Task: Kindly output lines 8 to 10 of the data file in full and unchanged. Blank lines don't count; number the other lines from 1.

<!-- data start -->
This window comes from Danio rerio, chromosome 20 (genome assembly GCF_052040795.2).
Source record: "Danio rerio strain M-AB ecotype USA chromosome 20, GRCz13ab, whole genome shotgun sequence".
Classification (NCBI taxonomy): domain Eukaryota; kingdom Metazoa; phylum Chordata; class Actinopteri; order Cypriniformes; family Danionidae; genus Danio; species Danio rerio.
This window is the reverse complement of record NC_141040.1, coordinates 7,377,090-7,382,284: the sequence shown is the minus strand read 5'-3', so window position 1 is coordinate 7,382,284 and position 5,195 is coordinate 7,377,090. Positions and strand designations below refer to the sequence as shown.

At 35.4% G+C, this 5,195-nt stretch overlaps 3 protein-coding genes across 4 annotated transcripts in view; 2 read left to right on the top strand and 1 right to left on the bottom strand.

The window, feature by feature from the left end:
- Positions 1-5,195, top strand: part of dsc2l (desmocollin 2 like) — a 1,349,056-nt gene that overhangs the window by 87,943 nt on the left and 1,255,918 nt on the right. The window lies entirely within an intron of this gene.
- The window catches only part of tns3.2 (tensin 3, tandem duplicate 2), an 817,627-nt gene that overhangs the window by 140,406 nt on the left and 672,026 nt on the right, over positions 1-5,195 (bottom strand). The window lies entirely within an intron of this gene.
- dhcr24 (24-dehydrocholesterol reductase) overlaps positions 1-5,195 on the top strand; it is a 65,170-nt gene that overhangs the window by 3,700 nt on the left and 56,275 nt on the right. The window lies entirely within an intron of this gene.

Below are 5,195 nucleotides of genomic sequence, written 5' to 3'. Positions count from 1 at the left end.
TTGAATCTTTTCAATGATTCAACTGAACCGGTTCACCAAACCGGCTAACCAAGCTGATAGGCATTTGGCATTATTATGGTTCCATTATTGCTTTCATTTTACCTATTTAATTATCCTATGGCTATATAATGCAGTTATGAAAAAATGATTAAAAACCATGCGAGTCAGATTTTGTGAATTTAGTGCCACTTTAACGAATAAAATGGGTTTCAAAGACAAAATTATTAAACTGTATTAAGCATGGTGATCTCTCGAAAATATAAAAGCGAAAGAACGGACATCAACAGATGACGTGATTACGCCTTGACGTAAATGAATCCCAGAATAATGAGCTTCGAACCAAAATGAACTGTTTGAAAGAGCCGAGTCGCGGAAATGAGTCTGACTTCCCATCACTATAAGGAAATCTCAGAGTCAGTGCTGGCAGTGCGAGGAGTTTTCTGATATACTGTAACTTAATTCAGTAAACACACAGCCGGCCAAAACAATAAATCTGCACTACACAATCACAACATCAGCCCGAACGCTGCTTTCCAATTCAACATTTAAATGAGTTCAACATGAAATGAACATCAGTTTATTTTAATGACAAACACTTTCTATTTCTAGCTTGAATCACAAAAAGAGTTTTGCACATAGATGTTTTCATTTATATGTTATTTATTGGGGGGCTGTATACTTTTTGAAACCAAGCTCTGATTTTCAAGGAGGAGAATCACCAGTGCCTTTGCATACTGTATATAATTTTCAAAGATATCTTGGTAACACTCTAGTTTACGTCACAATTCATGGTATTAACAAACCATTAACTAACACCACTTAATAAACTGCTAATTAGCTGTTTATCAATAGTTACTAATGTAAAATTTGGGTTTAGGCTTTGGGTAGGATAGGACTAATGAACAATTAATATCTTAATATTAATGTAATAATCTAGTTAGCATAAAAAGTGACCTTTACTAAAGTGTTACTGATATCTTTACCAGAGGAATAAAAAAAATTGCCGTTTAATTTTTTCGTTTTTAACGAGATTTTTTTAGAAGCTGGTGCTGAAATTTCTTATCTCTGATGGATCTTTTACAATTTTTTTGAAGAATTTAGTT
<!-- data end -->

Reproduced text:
- The window catches only part of tns3.2 (tensin 3, tandem duplicate 2), an 817,627-nt gene that overhangs the window by 140,406 nt on the left and 672,026 nt on the right, over positions 1-5,195 (bottom strand). The window lies entirely within an intron of this gene.
- dhcr24 (24-dehydrocholesterol reductase) overlaps positions 1-5,195 on the top strand; it is a 65,170-nt gene that overhangs the window by 3,700 nt on the left and 56,275 nt on the right. The window lies entirely within an intron of this gene.

Below are 5,195 nucleotides of genomic sequence, written 5' to 3'. Positions count from 1 at the left end.